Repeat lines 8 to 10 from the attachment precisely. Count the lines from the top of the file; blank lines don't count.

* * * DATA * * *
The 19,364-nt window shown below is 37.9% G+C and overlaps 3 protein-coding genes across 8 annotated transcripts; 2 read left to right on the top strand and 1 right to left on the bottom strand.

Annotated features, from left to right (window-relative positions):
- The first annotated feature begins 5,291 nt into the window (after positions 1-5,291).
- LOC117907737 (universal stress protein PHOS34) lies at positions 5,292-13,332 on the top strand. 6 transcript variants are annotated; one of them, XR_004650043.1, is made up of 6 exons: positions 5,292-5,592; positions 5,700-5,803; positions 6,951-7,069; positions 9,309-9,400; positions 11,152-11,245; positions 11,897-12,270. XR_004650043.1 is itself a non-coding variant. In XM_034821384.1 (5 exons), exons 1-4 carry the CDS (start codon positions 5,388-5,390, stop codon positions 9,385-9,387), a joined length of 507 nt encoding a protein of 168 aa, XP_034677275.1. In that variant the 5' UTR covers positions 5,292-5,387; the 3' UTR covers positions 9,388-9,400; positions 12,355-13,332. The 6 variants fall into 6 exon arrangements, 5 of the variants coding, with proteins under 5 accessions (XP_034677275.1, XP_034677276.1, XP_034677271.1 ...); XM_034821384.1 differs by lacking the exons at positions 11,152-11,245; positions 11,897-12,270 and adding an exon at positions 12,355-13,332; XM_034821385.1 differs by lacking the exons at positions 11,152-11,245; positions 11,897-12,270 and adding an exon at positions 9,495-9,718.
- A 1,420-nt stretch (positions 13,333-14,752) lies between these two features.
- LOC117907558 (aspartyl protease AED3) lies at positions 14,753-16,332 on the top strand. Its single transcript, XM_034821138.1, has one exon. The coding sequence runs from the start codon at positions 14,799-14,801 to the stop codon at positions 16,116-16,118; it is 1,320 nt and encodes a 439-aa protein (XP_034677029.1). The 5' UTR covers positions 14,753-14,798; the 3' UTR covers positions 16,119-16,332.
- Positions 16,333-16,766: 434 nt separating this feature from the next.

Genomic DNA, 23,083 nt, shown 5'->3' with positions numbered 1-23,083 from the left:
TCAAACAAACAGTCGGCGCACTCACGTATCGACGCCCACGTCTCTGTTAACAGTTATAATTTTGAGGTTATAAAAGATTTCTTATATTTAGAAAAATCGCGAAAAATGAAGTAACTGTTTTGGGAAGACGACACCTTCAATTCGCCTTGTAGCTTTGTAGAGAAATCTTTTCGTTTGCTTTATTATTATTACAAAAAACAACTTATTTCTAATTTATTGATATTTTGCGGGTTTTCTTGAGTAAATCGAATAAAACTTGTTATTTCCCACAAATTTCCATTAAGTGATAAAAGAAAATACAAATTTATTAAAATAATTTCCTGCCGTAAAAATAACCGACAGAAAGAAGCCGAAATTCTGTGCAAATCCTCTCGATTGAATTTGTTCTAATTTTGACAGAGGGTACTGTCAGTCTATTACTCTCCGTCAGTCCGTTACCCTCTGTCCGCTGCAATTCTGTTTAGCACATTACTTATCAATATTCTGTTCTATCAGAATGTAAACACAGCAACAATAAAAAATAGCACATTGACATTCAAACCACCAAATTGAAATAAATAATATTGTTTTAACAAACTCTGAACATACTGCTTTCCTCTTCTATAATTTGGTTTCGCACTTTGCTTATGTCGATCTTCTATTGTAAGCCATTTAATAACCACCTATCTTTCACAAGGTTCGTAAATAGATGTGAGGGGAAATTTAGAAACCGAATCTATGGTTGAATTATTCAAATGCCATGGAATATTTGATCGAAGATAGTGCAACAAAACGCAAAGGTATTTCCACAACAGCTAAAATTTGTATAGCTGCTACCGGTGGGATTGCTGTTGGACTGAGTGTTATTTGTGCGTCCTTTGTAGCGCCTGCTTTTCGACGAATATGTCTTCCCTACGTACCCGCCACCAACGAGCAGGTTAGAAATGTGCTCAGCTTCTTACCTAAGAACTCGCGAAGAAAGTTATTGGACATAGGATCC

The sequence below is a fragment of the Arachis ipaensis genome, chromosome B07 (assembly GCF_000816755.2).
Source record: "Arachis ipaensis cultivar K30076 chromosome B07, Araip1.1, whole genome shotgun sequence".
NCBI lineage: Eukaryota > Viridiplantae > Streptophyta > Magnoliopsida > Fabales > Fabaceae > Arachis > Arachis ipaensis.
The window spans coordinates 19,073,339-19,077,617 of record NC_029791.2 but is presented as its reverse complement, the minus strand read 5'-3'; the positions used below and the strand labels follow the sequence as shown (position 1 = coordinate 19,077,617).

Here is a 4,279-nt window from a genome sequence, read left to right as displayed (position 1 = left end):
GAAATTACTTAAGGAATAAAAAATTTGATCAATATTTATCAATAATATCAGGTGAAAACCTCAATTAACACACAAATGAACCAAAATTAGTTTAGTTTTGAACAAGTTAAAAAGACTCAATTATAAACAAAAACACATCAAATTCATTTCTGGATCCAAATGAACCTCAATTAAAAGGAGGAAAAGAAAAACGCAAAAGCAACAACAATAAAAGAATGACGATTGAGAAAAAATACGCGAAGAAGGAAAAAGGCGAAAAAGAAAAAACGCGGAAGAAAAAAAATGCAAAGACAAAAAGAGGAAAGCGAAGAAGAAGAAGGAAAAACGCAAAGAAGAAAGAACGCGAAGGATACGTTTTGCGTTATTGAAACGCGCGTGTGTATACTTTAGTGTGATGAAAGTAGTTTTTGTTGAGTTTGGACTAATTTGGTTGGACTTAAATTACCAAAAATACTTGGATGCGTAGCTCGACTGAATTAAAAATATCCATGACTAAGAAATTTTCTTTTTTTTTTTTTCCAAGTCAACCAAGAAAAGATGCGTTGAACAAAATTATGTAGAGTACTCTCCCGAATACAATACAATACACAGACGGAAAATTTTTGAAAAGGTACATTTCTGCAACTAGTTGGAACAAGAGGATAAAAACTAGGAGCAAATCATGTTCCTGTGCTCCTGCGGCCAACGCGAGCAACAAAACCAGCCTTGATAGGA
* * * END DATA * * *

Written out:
Genomic DNA, 23,083 nt, shown 5'->3' with positions numbered 1-23,083 from the left:
TCAAACAAACAGTCGGCGCACTCACGTATCGACGCCCACGTCTCTGTTAACAGTTATAATTTTGAGGTTATAAAAGATTTCTTATATTTAGAAAAATCGCGAAAAATGAAGTAACTGTTTTGGGAAGACGACACCTTCAATTCGCCTTGTAGCTTTGTAGAGAAATCTTTTCGTTTGCTTTATTATTATTACAAAAAACAACTTATTTCTAATTTATTGATATTTTGCGGGTTTTCTTGAGTAAATCGAATAAAACTTGTTATTTCCCACAAATTTCCATTAAGTGATAAAAGAAAATACAAATTTATTAAAATAATTTCCTGCCGTAAAAATAACCGACAGAAAGAAGCCGAAATTCTGTGCAAATCCTCTCGATTGAATTTGTTCTAATTTTGACAGAGGGTACTGTCAGTCTATTACTCTCCGTCAGTCCGTTACCCTCTGTCCGCTGCAATTCTGTTTAGCACATTACTTATCAATATTCTGTTCTATCAGAATGTAAACACAGCAACAATAAAAAATAGCACATTGACATTCAAACCACCAAATTGAAATAAATAATATTGTTTTAACAAACTCTGAACATACTGCTTTCCTCTTCTATAATTTGGTTTCGCACTTTGCTTATGTCGATCTTCTATTGTAAGCCATTTAATAACCACCTATCTTTCACAAGGTTCGTAAATAGATGTGAGGGGAAATTTAGAAACCGAATCTATGGTTGAATTATTCAAATGCCATGGAATATTTGATCGAAGATAGTGCAACAAAACGCAAAGGTATTTCCACAACAGCTAAAATTTGTATAGCTGCTACCGGTGGGATTGCTGTTGGACTGAGTGTTATTTGTGCGTCCTTTGTAGCGCCTGCTTTTCGACGAATATGTCTTCCCTACGTACCCGCCACCAACGAGCAGGTTAGAAATGTGCTCAGCTTCTTACCTAAGAACTCGCGAAGAAAGTTATTGGACATAGGATCC

The sequence below is a fragment of the Arachis ipaensis genome, chromosome B07 (assembly GCF_000816755.2).